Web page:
The skew has it

March 16, 2015 12:00 PM


Provable options trading systems are based on these three pillars: State-subsystem mapping (SSMap), the growth position (GroP) and continually following the current trend/state (CoFT). There are many implementations of options trading systems that are based on this general and conceptual design.

Here, we will describe the framework of these systems. This framework is designed to profit, primarily, from options skew. The goal here isn’t to detail the component trading strategies, but instead to show how they can be combined into a larger trading approach that should persevere, and profit, in all market states.

OTM call, put price skew

There is a large difference between the prices of equally out-of-the-money (OTM) call and put options. For example, on April 18, 2012, when the price of the QQQ exchange traded fund was near 67, the price of the QQQ May 73 call was near 0.02 and the price of the QQQ May 61 put was near 0.20. Even though the strikes were equidistant from the current market, the options with those strikes were priced quite differently. 

Indeed, even though both options are equally OTM and have the same time to expiry, the price of the put is about 10 times greater than the price of the corresponding call. We call this price difference the skew. We may quantify this skew as the ratio of equally OTM put/call prices with the same time to expiry. In the above example the skew is 0.2 / 0.02 = 10. For many actively traded options this difference exceeds 10. 

We note that stock prices advance about 40% of the time and they decline about 30% of the time. And for a random stock the probability it will jump, say 20%, is almost the same as the probability it will slump 20%. So, the probabilities that both options will be profitable are about the same. Therefore, the prices of equally OTM call and put options also should be approximately the same. Given this, we can design a trading system that attempts to profit from this skew.

In general, profits from the skew can be had by trading mainly favorably skewed options. By trading “favorably skewed options,” we mean to buy/hold OTM calls and sell/write OTM puts. Some well-designed vertical put spreads and all at-the-money (ATM) and near-the-money options are considered favorably skewed.

Prices of ATM calls and puts usually are approximately equal, and the more OTM the options, the bigger their price skew. The OTM call is relatively cheap compared to an equally OTM put. Therefore, far OTM calls preferably should not be written (sold short), but they may be bought and held. The opposite is true for far OTM puts; it’s preferable to write them and minimize buying and holding them, but it’s fine to trade some well-designed vertical put spreads.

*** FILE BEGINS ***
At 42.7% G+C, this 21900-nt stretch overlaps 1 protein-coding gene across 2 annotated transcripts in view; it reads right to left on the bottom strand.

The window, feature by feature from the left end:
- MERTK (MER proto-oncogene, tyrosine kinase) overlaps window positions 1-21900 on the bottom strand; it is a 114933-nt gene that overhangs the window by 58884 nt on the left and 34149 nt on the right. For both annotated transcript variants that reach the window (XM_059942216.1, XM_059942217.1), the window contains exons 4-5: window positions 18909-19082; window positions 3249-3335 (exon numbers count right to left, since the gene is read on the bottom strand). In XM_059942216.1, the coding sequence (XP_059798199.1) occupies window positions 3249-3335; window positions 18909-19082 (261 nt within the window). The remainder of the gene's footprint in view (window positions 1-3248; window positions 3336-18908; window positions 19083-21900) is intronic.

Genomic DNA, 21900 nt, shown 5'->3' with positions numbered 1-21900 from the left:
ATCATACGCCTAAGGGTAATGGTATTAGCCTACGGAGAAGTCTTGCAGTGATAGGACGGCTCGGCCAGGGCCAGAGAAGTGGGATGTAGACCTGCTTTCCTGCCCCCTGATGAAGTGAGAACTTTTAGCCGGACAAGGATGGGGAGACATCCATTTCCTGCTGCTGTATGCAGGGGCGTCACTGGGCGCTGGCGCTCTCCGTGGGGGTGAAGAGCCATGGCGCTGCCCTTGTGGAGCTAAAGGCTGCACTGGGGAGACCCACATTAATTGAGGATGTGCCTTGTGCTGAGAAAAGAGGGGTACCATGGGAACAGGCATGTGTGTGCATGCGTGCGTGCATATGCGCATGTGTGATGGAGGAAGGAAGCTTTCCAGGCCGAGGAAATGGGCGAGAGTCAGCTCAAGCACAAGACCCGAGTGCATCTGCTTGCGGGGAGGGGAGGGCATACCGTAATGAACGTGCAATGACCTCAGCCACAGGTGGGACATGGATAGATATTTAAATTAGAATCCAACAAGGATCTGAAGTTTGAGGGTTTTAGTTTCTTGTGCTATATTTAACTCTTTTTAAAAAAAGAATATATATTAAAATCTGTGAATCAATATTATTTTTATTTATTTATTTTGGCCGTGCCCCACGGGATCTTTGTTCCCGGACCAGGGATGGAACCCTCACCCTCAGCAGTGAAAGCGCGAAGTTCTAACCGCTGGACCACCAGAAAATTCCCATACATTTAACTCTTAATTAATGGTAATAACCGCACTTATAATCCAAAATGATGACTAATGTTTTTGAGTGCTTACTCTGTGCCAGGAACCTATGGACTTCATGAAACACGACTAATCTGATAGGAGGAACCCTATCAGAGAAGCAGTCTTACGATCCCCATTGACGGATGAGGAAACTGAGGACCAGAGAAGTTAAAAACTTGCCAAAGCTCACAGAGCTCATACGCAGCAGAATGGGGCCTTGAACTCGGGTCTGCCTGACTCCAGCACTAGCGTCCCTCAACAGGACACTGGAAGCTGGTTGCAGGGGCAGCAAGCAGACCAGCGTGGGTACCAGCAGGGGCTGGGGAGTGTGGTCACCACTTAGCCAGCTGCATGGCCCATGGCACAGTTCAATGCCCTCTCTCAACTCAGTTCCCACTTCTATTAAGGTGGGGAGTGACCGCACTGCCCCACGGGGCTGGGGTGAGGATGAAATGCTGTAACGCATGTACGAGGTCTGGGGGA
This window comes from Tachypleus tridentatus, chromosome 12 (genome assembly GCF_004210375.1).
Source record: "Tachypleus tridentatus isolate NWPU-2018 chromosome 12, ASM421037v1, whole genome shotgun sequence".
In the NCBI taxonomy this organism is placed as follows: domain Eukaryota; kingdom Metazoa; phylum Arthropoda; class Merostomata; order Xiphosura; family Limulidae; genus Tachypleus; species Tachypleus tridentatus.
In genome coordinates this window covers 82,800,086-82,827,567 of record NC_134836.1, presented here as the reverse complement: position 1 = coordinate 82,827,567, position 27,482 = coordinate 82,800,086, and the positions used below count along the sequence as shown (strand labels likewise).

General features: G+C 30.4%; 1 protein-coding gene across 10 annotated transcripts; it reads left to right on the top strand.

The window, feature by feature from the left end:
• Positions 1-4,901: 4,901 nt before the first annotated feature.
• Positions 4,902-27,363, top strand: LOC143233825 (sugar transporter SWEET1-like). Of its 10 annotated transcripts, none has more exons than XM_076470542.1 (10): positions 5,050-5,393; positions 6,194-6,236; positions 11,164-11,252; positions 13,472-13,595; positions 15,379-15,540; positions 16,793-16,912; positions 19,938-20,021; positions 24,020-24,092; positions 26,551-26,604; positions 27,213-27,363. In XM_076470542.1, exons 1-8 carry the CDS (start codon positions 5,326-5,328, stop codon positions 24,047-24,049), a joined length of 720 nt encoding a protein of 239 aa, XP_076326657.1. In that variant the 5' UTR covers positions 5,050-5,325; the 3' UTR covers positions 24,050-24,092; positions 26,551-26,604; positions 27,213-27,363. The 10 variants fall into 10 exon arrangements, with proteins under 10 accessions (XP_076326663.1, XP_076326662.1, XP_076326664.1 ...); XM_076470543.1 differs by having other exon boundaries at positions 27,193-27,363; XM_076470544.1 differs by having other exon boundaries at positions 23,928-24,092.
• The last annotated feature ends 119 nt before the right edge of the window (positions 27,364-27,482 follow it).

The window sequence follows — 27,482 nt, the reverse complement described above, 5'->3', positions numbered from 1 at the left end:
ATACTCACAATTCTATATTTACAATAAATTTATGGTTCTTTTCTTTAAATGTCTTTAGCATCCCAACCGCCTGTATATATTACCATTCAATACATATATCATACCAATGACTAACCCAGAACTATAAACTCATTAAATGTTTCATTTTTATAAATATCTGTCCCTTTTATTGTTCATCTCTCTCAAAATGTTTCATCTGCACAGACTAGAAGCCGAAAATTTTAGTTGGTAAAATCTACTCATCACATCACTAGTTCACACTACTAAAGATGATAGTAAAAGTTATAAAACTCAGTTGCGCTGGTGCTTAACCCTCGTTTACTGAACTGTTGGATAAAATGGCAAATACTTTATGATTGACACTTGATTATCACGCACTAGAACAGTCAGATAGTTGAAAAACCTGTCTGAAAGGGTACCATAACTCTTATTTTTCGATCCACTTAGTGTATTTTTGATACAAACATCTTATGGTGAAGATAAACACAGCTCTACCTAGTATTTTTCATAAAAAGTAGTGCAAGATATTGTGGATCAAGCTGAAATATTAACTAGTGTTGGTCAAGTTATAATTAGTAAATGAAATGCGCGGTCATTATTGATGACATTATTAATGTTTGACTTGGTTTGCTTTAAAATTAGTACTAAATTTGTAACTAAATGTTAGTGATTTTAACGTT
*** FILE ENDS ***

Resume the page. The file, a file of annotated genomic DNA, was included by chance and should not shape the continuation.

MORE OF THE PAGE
A strategy can profit from the skew by emphasizing buying and holding far OTM calls, and minimizing writing them; as well as maximizing writing and minimize buying/holding far OTM puts.
Let’s now look at how we can put these theoretical concepts into practice.

As mentioned, provable options trading systems are based on SSMap, GroP and CoFT. Let’s look at each in depth.

State-subsystem mapping: By its current volatility and trendiness we identify five states of the market, and we have a trading subsystem for each. We try to trade the subsystem that has the highest expected return with the lowest risk for each state. Almost everything we do depends on the current state. Before we trade, we try to identify the market state. 

We can automate the SSMap even though we do not know the current state of the market, and we assume the market is a random walk. We are not sure about the current state and we know even less about the future. Nevertheless, as we’ll see later, most of the time we trade the subsystem that best fits the current state.

Growth position: There is a dream in options trading to find a strategy with a sure profit. We have good news and bad news about this. The good news is that we can approximate complex hedged positions that can only grow (GroPs). But the bad news is that such positions exist only temporarily. Therefore, for some states we must continually trade provable options trading systems to keep our portfolio to approximate a GroP.

“GroP” is a complex hedged position that has a positive expected return with a low risk for most states of the market. A key to success and a constraint here is that the GroP should be formed using mainly favorably skewed options.

Any single option or complex hedged positions—if held until expiry—has a negative expected return. So the only way we can get a positive expected return is to trade continually to follow the current state and in some states trade to keep our option portfolio to approximate a GroP.

There are many ways we may approximate a GroP. One way is to hold a far OTM call and a put vertical spread with the same deltas and time to expiry. Another example is to hold a straddle and write enough OTM iron condors to get a credit balance. This position will grow if there is a small uptrend, a small downtrend or no trend. But it has a relatively high risk. One way to minimize risk is to CoFT. So CoFT is our next pillar.

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About the Author

Jerry Felsen is a trader, writer and university professor. He has published eight books and dozens of papers on computer applications  for investment management. He is now managing his First Alpha Fund. Reach him at